Posted by: Jeff | 2013/04/11

PFlow: Box#3 – 2D Fluid Solver

This is a small exercise to test how well Particle Flow’s Box#3 performs as a pseudo visual scripting tool.

PFlow 2D Fluid Solver

PFlow 2D Fluid Solver

I chose a Java implementation of a 2D Fluid Solver from this website:
The above link has the Java code which I converted into MaxScript code for purposes of having a data medium to compare onto.

The Java code also implements Vorticity Confinement and Bouyancy Force for stabilizing velocities and simulating rising smoke – also implemented as Box#3 operators.

The solver is mostly based on the paper published by Jos Stam. With additional improvements from Ron Fedkiw and Henrik Jensen.
Real-Time Fluid Dynamics for Games by Jos Stam

Data Flow

Here is a screenshot of the Particle View:

Particle View

Particle View

Notice here that Group Operators are used extensively. It enabled me to create blocks of Operators, similar to how blocks of codes are handled in MaxScript (or any other coding language). This greatly helped in organizing the flow and making sense of what each part would do.

Here is the same screenshot with added arrows to show the flow of data:

Particle View - Flow of Data

Particle View – Flow of Data

This also became essential to the solver, especially on parts where the code needed to have iterations.
Shown below is a sample concept of where a Group Operator allowed me to emulate an Iteration.

Iteration Example

Iteration Example

In the case above, the Pimple Event gets iterated 5 times inside the Many Pimples Event, so PF Nerd gets 5 pimple particles πŸ™‚

Main Simulation Parameters

Here is a screenshot of the controls that I chose to expose. It is all shown by the Settings Operator.

Solver Settings

Solver Settings

Grid Size – Size of the grid in world units.
Cells (^2): Number of cells along the length and width of the Grid.
Viscosity: Counters the diffusion of the density resulting in a more solid looking smoke. Higher values are more solid, lower values adheres more to the diffusion.
Diffusion: Controls the amount of spread for the density. Higher values intensifies the spread. Setting it to Zero will not spread the smoke.
Fade Density: Lessens the density through time. Higher values fades the smoke faster.
Velocity (%): Higher values adds additional velocities which can result to more movement in the grid.Β  Lower values subtracts velocities, simulating a Drag force.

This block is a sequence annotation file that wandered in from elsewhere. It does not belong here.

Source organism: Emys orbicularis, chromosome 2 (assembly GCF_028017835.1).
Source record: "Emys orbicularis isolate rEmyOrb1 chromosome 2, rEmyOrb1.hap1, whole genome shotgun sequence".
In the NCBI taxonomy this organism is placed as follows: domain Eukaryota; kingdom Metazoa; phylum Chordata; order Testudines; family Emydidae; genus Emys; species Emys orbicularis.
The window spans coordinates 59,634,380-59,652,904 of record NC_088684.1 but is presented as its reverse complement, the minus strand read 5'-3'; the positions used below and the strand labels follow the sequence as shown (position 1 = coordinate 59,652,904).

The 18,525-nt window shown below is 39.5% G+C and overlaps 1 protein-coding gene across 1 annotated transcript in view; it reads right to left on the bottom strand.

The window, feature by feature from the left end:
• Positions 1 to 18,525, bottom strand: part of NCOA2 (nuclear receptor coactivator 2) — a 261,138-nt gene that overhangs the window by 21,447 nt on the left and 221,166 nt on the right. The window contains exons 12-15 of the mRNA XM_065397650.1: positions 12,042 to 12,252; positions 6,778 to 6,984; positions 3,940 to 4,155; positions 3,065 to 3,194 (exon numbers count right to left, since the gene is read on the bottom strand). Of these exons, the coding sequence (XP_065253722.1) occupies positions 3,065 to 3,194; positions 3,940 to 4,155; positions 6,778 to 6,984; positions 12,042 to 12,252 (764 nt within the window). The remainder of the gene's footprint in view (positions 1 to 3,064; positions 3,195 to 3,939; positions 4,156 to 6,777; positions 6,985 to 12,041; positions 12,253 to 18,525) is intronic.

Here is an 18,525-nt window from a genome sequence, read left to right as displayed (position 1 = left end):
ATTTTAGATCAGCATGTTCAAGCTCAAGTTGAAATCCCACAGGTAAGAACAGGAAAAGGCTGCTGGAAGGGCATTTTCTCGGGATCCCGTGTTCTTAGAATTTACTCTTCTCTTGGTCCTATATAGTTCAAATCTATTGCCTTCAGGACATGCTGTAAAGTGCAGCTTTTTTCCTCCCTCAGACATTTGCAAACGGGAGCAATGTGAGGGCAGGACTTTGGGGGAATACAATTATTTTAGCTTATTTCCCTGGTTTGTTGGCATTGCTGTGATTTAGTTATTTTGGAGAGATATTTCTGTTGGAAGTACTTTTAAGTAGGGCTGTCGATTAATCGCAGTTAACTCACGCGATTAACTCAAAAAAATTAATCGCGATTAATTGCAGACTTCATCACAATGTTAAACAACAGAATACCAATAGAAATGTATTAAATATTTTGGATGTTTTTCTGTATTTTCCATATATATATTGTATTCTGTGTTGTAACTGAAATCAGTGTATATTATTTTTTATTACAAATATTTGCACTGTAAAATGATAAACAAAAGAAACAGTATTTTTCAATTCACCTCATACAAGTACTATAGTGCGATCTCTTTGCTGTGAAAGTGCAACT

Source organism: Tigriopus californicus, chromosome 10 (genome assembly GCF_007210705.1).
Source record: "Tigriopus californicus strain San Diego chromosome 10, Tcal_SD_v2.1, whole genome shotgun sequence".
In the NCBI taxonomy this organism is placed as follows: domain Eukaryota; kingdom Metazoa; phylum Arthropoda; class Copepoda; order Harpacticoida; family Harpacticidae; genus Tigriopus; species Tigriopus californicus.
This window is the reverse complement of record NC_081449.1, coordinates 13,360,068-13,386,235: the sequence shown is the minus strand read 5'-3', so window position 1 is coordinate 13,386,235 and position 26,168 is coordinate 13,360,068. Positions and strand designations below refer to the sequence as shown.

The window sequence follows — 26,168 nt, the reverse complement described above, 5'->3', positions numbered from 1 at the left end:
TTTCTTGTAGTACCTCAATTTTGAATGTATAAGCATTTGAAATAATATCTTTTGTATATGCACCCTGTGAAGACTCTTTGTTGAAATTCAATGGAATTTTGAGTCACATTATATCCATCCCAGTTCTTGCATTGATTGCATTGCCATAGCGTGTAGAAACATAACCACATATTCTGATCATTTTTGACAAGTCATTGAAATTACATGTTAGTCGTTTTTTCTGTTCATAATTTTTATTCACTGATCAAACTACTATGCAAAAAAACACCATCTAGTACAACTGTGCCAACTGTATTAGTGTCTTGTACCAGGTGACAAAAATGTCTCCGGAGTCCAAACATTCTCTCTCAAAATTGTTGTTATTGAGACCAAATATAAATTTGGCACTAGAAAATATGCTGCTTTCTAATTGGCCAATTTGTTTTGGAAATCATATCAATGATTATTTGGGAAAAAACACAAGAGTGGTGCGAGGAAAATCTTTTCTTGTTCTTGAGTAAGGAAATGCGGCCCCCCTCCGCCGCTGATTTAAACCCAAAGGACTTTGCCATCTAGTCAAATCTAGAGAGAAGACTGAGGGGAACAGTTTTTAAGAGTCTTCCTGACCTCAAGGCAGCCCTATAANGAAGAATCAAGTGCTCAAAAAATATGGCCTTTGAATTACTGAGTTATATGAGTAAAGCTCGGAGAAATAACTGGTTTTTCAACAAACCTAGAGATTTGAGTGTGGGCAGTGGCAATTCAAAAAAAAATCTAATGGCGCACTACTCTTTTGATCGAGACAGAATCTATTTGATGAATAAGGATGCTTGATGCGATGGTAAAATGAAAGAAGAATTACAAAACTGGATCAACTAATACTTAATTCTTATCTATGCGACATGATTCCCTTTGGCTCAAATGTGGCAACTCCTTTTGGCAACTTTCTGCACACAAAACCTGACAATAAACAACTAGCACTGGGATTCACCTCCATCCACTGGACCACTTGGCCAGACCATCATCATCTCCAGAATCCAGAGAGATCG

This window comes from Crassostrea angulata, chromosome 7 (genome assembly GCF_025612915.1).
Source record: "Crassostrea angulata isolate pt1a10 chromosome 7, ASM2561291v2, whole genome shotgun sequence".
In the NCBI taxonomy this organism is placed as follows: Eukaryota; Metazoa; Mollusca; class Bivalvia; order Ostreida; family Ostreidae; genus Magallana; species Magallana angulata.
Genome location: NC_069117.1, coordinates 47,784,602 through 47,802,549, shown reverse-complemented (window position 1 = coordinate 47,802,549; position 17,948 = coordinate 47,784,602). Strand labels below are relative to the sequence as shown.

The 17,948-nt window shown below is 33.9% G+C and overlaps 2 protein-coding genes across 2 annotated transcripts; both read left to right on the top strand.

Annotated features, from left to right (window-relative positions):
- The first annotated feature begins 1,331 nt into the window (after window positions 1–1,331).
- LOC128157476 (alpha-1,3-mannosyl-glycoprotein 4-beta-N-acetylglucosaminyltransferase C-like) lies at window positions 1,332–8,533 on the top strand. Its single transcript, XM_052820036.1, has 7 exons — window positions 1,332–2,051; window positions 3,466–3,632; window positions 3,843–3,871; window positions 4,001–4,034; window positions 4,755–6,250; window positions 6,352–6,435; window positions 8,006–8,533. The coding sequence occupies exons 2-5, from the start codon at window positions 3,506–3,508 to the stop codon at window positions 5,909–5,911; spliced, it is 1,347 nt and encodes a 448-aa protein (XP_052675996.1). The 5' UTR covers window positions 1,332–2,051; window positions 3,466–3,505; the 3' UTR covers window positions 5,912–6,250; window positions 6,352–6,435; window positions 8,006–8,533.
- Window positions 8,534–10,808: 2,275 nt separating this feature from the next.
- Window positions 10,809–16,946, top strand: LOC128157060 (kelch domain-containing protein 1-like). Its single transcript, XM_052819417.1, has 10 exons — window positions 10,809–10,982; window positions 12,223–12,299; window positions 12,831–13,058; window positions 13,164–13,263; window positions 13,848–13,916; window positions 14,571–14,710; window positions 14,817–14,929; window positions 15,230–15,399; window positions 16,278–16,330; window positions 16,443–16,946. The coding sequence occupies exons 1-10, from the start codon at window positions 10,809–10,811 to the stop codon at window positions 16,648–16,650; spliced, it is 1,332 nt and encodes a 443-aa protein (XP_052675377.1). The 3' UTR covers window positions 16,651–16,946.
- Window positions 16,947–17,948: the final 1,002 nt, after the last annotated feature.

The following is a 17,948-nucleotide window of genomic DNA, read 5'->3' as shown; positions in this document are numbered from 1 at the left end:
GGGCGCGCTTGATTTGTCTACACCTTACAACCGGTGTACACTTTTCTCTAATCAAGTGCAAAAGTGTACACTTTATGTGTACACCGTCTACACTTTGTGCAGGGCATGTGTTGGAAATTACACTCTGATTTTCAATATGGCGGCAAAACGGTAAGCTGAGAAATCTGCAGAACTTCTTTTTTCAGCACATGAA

Bouyancy By: This creates an effect that simulates a smoke rising due to its density.
Moves the velocites upwards due to the density. High density areas will move faster upwards.
Temperature: The solver calculates an average temperature based on the density for whole grid, this setting controls how much of that temperature is used to move the densities upwards.

Extents – Use Boundaries: Enable this to confine the smoke to the Grid boundaries.
Left, Right, Top, Bottom: You may individually control which sides of the Grid are bounded.

Set Velocity and Density

Set Velocity

Set Velocity

Set Density

Set Density

These are Data Icon Operators that can be animated in the viewport to affect the Simulation Grid. It will only affect particle voxels that are inside the Sphere Icon.

Speed: The sphere icon will generate velocities based on its movement, you can set the multiplier value here. Higher speed multiplier generates faster velocities.
Density: Simply sets the density for voxel particles found inside the Sphere Icon.

I also added a special Set Velo/Dens Operator that acts like the Set Density op, but with an added directional speed. The direction is controlled by the icon alignment along its x-axis. The movement of the Data Icon op does not affect the grid though.

Start Simulation

To start the simulation, you may actually just drag the time slider and wait for it to calculate. For low Cell settings like 5-10, the speed is acceptable. But on larger Cell counts like 30+, I recommend using the Cache Operator to simulate the fluid.

Cache - Simulate

Cache – Simulate

Parameter Studies

Here are some sample tests on various parameter settings and its effect on the simulation.

Cell Size

Cell Size





Density Fade

Density Fade



Bouyancy by Density

Bouyancy by Density

Bouyancy by Temperature

Bouyancy by Temperature

Bouyancy by Density and Temperature

Bouyancy by Density and Temperature



Show Velocites

Show Velocites


Here are a few more tests playing with some other possible implementations, all using box#3 operators to extend the system.

1. Gradient Color
I colored the Gradient Ramp to look like fire. This one is actually included in the provided max file at the Orbaz Forums, you just need to replace the material assigned to the particles in the Density Visualization Event with the Flame Material found in the Material Editor.

2. Velocity by Spline
This one creates a velocity field based on a spline path. I used a separate particle system to define a vector that goes along the length of the spline. Which is then read by the solver to define the velocities for the sim.